Europe PMI Analysis

August 21st, 2014 7:49 am

Via TDSecurities:

UK & Europe

EURBoth the German manufacturing and services PMIs registered small falls, but these falls were much smaller than had been expected after last week’s sharp fall in the German ZEW data. The details of the German PMIs continue to be decent but were mixed. In the manufacturing PMI, new orders grew at the slowest pace in a year, but the services PMI reported new orders at their strongest level for three years. Employment growth continues but continues to see a softer pace, and German businesses are still adding to backlogs and the pipeline of work.

The French PMIs were mixed but largely weak in the details, however, they do seem to offer some of the first glimmers of hope. New business in services increased for the first time since March at the fastest pace since August 2011, and as in Germany, manufacturing new orders were at their weakest since early-2013. In contrast to Germany, there was a sharp drawdown of backlogs, especially in manufacturing, but with persistent weak demand and new orders, there is a worry that the backlogs will prove insufficient to sustain businesses and we’ll continue to see the job cuts quicken, as we are close to the fastest pace of jobs cuts currently. We continue to see signs here of very weak prices to try and compensate for the lack of demand as well. So we have some strength coming into service sector new orders, but it’s hard to expect that is sustained.

The pan-Eurozone PMIs both slightly missed consensus expectations and suggest some weakness in peripherals in August. Overall, today’s PMIs continue to suggest that global manufacturing is struggling but the core of German growth remains strong, and very unusually is being driven by services.

Hawk Speaks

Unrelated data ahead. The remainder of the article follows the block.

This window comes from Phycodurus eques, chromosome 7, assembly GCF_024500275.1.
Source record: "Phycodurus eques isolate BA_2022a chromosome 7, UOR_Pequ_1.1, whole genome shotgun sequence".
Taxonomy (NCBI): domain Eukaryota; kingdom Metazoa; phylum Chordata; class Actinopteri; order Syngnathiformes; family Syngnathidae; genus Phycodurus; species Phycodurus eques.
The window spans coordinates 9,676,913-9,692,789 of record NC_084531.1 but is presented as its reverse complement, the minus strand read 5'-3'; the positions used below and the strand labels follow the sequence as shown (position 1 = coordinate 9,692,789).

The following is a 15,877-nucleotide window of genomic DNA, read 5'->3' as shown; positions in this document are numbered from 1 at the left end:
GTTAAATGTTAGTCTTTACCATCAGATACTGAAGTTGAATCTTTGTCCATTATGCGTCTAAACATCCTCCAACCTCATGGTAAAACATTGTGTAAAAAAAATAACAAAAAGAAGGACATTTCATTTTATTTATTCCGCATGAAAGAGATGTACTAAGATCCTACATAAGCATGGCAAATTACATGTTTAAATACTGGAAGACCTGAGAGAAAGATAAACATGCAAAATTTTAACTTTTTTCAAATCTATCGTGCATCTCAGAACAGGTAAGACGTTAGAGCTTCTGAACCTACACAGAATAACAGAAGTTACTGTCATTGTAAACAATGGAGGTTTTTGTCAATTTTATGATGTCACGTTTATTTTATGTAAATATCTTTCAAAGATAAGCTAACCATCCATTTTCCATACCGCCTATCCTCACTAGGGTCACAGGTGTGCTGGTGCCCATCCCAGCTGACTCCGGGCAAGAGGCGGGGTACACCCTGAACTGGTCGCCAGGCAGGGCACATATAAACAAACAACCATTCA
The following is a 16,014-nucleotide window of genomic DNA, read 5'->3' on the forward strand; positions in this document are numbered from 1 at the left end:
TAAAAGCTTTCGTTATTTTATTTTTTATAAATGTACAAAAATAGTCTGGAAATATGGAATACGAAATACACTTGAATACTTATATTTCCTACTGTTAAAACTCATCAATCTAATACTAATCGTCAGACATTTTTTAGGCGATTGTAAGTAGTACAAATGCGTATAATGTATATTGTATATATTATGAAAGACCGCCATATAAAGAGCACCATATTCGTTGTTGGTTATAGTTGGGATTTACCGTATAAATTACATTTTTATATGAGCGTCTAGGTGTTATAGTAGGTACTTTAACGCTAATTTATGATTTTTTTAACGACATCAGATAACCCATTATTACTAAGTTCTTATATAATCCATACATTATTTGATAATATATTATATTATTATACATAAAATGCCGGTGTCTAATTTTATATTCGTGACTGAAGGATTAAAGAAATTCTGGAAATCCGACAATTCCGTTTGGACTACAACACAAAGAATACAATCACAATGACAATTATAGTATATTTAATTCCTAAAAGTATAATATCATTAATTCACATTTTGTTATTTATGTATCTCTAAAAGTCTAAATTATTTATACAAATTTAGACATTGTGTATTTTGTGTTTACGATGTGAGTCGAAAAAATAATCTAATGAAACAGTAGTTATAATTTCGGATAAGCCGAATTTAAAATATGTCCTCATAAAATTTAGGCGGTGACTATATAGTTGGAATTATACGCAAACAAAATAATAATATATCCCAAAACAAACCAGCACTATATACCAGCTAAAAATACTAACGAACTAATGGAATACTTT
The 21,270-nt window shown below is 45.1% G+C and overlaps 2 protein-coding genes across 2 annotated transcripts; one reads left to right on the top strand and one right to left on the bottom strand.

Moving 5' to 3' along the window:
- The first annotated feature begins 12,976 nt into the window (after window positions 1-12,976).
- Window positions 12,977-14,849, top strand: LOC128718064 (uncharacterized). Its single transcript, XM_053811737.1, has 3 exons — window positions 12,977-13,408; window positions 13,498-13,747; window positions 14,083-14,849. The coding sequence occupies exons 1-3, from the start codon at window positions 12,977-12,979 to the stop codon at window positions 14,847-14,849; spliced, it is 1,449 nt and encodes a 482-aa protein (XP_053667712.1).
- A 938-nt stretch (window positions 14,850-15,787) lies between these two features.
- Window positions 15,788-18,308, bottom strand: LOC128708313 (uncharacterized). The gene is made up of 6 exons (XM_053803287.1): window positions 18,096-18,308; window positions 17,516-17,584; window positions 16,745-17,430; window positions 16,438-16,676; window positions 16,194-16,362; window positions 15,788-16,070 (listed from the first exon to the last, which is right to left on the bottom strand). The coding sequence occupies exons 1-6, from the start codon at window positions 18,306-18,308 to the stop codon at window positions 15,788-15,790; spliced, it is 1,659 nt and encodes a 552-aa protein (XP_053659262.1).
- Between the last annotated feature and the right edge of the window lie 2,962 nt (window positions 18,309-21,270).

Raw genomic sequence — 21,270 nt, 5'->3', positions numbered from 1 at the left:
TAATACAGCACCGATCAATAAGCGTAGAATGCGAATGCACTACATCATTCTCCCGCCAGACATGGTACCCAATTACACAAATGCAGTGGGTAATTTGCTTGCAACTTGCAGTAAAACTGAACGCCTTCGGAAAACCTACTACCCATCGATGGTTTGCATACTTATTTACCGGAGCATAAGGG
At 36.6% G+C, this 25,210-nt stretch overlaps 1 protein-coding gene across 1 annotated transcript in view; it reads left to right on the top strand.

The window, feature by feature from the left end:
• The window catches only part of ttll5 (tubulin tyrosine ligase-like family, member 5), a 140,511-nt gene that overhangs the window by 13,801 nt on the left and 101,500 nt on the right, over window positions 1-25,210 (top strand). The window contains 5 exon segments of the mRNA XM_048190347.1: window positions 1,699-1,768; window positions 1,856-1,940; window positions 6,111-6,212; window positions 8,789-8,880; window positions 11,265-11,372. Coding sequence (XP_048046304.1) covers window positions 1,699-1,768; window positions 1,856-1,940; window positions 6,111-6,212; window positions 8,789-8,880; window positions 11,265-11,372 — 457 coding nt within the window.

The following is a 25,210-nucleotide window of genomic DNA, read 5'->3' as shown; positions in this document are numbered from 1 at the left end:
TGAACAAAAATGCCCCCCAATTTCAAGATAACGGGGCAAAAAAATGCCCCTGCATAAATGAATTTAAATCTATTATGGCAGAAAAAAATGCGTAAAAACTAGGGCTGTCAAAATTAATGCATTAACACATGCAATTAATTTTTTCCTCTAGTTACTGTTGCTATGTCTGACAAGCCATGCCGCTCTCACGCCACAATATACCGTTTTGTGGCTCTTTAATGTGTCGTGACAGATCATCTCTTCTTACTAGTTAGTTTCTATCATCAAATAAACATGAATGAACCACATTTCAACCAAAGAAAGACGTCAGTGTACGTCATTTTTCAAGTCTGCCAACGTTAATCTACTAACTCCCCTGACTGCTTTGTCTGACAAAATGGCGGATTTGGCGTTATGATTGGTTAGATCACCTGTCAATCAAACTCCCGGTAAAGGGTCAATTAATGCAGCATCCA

August 21st, 2014 7:37 am

*FED’S GEORGE SPEAKS IN BLOOMBERG TV INTERVIEW IN JACKSON HOLE
*GEORGE SAYS SOME BENCHMARKS SIGNAL RATES SHOULD BE ABOVE ZERO
*GEORGE SAYS U.S. IS `NOT FAR’ FROM FULL EMPLOYMENT
*FED’S GEORGE SAYS BROAD-BASED JOB GAINS SIGNAL RATES CAN RISE

Index Extensions

August 21st, 2014 7:26 am

Via a fully paid up subscriber

US TSYS: Prelim Barclays extensions for Sep 1:
- US Tsys +0.12 yrs
- Agencies: +0.03 yrs
- Credit: +0.05 yrs
- Govt/Credit: +0.09 yrs
- MBS: +0.07 yrs
- Aggregate: +0.09 yrs
- Long Govt/Credit: +0.11 yrs
- Intermed Credit: +0.05 yrs
- Intermed Govt +0.09 yrs
- Intermed Gov/Credit +0.08 yrs
- US High Yield: +0.05 yrs
- US TIPS (Series-L) empirical extension at -0.06 yrs, and real extension at
-0.07 yrs
- US Government Inflation-Linked (Series-B) Index extension is estimated at
-0.06 yrs

FX

August 21st, 2014 7:09 am

Via Marc Chandler at Brown Brothers Harriman:

- Some of the financial market trends that have been dormant for some time seem to be starting up again
- In the currency markets, many are getting excited about the possible continuation of the bullish dollar trend
- The FOMC minutes, the dissent in the BOE’s MPC and the recent data out of the EU and Japan reminds us the differences between major central banks
- PMIs for August were lower than expected for the Eurozone region as whole and in China, but higher in Japan

Price action: The dollar is broadly stronger on the day. The euro dipped below $1.3250 but has since recovered to 1.3270. UK retail sales data came in lower than expected at 2.6% y/y (exp. 3.1%), helping to pressure sterling lower at $1.6580. The dollar is notably stronger against the yen, at ¥103.84, a level not seen since early April. The main exception was the dollar’s decline against the Norwegian krone to 6.1520 following better than expected Q2 GDP numbers at 1.2% q/q (exp. 0.6%). EM currencies have followed majors lower against the dollar. LatAm currencies closed broadly lower yesterday, notably COP and BRL, while MXN and INR are underperforming this morning. The MSCI Asia Pacific index closed marginally lower but the Nikkei was up 0.8%, the ninth consecutive increase. EuroStoxx are up 0.4% and S&P futures are also up slightly.

  • Some of the financial market trends that have been dormant for some time seem to be starting up again.The S&P 500 index is 5 points below its highs. The Nikkei rose for the ninth consecutive session (though still negative ytd), in part supported by the weaker currency. After a 10% correction, the Dax is up 4% from its lows. The MSCI EM index is back to its 2012 high.